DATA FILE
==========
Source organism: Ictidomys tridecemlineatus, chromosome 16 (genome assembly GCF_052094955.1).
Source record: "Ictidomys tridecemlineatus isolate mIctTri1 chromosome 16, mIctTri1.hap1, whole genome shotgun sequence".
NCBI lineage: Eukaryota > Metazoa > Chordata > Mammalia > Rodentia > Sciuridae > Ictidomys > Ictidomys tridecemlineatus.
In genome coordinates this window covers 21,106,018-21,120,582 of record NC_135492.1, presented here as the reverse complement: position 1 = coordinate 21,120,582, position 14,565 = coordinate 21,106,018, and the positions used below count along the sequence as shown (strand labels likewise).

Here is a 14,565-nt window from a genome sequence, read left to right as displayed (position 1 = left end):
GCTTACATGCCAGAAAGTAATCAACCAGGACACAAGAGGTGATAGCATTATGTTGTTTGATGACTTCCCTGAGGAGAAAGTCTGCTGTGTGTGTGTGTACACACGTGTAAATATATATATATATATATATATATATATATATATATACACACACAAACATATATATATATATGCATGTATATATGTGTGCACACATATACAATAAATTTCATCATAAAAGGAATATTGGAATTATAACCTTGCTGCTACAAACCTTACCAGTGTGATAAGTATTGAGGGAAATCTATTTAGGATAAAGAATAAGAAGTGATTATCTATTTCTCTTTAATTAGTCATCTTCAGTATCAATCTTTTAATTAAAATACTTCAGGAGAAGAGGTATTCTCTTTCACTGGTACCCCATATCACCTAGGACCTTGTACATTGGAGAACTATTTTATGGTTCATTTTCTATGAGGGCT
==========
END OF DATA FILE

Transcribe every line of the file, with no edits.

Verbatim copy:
Source organism: Ictidomys tridecemlineatus, chromosome 16 (genome assembly GCF_052094955.1).
Source record: "Ictidomys tridecemlineatus isolate mIctTri1 chromosome 16, mIctTri1.hap1, whole genome shotgun sequence".
NCBI lineage: Eukaryota > Metazoa > Chordata > Mammalia > Rodentia > Sciuridae > Ictidomys > Ictidomys tridecemlineatus.
In genome coordinates this window covers 21,106,018-21,120,582 of record NC_135492.1, presented here as the reverse complement: position 1 = coordinate 21,120,582, position 14,565 = coordinate 21,106,018, and the positions used below count along the sequence as shown (strand labels likewise).

Here is a 14,565-nt window from a genome sequence, read left to right as displayed (position 1 = left end):
GCTTACATGCCAGAAAGTAATCAACCAGGACACAAGAGGTGATAGCATTATGTTGTTTGATGACTTCCCTGAGGAGAAAGTCTGCTGTGTGTGTGTGTACACACGTGTAAATATATATATATATATATATATATATATATATATATACACACACAAACATATATATATATATGCATGTATATATGTGTGCACACATATACAATAAATTTCATCATAAAAGGAATATTGGAATTATAACCTTGCTGCTACAAACCTTACCAGTGTGATAAGTATTGAGGGAAATCTATTTAGGATAAAGAATAAGAAGTGATTATCTATTTCTCTTTAATTAGTCATCTTCAGTATCAATCTTTTAATTAAAATACTTCAGGAGAAGAGGTATTCTCTTTCACTGGTACCCCATATCACCTAGGACCTTGTACATTGGAGAACTATTTTATGGTTCATTTTCTATGAGGGCT